The music cues, though fun, are exactly what you’d expect: in the pilot, we get “Tainted Love,” “Lust for Life,” “Never Say Never,” Joan Jett’s cover of “Crimson and Clover,” and “Dancing With Myself,” foreshadowing a Billy Idol performance at the Whisky a Go Go. ABC evidently views all this vintage ’80s excess as Wicked City‘s big selling point, because it went so far as to sponsor a Rolling Stone list of the 50 greatest hair metal albums.
Erika Christensen and Ed Westwick in ‘Wicked City.’ (ABC)
For all its padding, the show doesn’t scrimp on story or characters. Kent’s search for victims pulls in Karen McClaren (Taissa Farmiga), a green reporter for the fictional LA Notorious who’s searching for her big break but looks too much like Brooklyn circa 2015 to fit in with the crimped and coiffed rock chicks of LA circa 1982. Later, he meets Betty Beaumontaine (Erika Christensen), a sweet nurse and single mom who is surprisingly tolerant of his Marquis de Sade quotes and Marquis de Sade-lite bedroom behavior and — the pilot and the show’s press materials suggest — might just have what it takes to become his partner in crime. Both narrowly escape Kent’s knife, and both are fully caught in his web of violence by the end of Wicked City‘s first hour.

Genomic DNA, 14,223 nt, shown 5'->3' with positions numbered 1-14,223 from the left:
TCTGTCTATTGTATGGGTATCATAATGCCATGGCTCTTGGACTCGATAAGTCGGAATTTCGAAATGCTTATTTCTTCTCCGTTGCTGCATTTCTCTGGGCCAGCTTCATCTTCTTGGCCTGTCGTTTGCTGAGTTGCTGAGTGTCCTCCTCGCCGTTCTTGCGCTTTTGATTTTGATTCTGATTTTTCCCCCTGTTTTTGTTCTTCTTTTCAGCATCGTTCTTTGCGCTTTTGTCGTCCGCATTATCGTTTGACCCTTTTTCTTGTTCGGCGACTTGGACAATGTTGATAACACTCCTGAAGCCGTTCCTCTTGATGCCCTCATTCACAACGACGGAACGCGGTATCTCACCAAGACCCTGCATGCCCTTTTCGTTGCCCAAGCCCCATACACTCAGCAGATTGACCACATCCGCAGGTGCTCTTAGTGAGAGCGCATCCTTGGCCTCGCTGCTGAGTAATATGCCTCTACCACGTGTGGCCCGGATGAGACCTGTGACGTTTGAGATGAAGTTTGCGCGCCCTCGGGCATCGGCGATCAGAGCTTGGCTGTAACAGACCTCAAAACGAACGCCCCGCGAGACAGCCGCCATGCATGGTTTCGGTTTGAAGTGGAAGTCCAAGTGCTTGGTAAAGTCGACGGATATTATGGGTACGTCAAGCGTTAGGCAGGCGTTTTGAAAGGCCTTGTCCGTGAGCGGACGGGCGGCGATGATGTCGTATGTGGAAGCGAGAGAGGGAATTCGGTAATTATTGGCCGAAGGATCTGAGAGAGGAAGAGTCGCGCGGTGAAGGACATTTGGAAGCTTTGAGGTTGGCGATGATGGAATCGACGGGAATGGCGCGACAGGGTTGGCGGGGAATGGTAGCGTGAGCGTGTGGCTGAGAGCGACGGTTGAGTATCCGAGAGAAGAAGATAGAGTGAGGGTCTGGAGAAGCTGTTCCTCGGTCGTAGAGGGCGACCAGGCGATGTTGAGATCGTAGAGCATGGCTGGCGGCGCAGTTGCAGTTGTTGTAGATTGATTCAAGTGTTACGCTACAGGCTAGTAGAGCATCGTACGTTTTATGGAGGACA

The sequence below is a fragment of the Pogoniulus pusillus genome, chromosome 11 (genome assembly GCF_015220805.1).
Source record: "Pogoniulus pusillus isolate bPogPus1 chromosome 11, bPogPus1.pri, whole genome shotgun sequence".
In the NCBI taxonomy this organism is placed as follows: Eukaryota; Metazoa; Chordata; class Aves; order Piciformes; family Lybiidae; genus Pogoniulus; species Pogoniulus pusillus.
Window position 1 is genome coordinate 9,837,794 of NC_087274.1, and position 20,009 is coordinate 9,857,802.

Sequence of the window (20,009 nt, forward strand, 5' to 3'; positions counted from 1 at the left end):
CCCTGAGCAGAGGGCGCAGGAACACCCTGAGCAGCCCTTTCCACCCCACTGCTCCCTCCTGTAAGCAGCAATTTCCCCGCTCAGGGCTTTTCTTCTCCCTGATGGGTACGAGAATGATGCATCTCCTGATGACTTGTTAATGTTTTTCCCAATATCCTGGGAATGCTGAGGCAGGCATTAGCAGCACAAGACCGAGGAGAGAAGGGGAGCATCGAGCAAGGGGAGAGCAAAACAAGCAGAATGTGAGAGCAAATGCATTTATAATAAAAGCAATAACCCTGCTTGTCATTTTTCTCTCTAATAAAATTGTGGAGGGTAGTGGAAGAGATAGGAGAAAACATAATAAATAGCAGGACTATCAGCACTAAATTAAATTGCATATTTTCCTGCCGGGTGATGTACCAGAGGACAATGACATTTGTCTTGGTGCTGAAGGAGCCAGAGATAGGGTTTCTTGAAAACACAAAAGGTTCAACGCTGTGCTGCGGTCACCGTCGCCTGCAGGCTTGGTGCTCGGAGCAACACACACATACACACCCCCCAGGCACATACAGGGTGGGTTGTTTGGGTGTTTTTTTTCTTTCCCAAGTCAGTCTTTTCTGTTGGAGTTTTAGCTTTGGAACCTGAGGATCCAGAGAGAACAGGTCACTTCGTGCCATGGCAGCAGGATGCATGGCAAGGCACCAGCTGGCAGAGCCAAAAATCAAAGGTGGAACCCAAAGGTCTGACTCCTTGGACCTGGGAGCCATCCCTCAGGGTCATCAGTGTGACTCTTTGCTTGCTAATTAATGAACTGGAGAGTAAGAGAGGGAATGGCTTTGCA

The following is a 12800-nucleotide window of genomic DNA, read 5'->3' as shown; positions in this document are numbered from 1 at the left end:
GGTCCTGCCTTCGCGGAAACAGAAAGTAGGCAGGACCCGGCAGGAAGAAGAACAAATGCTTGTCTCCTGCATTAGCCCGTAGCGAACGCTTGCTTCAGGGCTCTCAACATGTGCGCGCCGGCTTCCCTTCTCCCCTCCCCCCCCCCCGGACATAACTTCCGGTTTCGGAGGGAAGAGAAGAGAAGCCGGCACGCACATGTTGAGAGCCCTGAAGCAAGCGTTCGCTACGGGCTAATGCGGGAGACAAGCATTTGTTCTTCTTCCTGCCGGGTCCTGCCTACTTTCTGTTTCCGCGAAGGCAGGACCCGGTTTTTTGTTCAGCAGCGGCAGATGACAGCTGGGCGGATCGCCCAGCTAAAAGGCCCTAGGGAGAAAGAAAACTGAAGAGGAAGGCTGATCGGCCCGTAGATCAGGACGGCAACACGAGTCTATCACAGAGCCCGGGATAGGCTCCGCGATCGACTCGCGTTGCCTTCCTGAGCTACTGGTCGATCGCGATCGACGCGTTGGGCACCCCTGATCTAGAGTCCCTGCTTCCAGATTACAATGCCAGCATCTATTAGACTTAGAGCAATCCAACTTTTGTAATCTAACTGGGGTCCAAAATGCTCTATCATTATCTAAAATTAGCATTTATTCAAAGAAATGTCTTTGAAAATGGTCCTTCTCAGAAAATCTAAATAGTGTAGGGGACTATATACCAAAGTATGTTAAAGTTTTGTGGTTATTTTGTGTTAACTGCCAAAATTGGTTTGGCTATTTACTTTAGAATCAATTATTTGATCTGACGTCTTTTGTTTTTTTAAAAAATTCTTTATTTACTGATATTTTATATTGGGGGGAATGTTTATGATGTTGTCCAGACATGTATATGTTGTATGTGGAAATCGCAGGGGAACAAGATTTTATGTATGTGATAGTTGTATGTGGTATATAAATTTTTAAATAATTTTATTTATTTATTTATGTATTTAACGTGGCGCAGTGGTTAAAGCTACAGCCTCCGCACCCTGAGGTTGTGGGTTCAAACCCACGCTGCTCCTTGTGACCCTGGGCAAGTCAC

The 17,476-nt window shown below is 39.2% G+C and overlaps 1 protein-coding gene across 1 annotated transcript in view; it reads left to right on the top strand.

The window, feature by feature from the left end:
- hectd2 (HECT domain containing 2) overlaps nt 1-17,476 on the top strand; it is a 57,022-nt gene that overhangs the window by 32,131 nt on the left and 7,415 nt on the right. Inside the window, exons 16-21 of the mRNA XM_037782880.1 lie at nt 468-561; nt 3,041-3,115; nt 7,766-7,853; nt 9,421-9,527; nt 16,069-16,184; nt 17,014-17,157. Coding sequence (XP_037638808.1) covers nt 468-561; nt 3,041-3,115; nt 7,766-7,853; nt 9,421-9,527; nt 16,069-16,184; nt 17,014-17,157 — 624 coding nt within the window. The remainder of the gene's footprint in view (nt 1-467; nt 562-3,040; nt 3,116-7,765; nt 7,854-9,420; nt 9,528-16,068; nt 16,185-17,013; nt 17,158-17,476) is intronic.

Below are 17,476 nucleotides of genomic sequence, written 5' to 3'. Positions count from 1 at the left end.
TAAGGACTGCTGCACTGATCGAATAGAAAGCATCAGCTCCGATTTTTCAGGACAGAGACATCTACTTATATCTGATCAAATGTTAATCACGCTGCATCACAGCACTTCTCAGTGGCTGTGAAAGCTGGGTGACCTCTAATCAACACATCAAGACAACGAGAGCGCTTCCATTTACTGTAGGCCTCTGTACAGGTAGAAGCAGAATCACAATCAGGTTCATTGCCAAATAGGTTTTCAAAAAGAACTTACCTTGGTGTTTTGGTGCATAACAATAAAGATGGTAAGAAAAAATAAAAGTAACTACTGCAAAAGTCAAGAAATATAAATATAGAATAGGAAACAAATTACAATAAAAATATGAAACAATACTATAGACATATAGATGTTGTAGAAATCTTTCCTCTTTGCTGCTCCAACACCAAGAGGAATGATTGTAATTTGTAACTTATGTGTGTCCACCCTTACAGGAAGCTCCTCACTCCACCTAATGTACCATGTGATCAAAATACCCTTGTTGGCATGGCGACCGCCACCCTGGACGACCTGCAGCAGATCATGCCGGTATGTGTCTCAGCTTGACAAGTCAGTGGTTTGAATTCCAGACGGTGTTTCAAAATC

On the other side of the law, there are the detectives investigating Kent’s murders. Jack Roth (Jeremy Sisto) is a “good cop” — and we know it because his drug-dealing, Strip denizen girlfriend (Karolina Wydra) tells him so. (In a touch that seems straight out of the Mad Men pilot, we find out later that he’s also got a wife and kid.) He’s got a new partner, Paco Contreras (Gabriel Luna), who he doesn’t trust because Paco’s self-serving ambition has already landed some of Jack’s colleagues in trouble. But Jack is also something of a maverick: he flabbergasts everyone by announcing in a press conference that they’ve caught the culprit but aren’t going to release details about him because, “No one cares about this killer.”